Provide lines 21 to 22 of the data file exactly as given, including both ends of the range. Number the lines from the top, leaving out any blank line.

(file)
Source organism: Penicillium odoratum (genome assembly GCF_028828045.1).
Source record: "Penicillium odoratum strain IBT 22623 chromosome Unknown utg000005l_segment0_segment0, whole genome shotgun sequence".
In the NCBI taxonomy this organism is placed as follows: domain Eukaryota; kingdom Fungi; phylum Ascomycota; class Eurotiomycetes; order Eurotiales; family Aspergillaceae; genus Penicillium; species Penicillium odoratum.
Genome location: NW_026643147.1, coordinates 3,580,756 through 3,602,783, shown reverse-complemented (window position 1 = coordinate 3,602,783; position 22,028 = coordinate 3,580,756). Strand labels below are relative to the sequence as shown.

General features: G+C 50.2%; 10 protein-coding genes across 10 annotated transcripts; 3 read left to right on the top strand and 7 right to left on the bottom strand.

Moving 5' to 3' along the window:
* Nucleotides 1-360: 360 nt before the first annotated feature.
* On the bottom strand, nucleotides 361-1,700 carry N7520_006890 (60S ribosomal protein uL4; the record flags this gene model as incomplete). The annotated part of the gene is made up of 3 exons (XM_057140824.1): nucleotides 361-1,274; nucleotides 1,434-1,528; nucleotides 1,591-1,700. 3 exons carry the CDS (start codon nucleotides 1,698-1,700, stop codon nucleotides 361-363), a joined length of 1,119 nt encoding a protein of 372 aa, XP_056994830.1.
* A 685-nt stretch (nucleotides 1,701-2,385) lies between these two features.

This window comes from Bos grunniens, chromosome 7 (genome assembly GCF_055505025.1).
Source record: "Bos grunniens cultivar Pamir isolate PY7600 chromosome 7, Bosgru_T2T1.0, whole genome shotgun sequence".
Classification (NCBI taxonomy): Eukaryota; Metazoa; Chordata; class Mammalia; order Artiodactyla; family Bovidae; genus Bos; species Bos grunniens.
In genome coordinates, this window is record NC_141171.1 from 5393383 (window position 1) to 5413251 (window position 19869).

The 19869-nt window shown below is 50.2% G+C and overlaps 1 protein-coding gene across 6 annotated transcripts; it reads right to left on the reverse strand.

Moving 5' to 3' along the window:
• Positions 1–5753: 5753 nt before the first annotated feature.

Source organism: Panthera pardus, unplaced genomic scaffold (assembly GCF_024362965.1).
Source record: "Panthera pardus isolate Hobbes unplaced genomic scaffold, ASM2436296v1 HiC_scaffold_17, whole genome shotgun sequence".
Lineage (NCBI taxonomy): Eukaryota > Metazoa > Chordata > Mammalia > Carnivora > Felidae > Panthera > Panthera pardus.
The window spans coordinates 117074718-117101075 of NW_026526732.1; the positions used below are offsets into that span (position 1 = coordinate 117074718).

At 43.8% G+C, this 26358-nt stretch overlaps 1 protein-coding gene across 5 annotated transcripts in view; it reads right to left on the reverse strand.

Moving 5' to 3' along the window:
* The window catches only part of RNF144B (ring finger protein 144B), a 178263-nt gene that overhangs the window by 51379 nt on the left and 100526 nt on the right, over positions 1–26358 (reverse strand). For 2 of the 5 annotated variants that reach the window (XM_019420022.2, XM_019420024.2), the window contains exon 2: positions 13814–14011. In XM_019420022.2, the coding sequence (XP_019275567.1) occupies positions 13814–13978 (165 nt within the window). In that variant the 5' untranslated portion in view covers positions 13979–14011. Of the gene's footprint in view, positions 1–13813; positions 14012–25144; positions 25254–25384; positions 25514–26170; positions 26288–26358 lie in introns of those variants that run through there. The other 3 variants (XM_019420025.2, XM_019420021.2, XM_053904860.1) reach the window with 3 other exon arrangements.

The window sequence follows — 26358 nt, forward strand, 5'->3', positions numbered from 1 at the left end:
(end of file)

At 43.8% G+C, this 26358-nt stretch overlaps 1 protein-coding gene across 5 annotated transcripts in view; it reads right to left on the reverse strand.

Moving 5' to 3' along the window: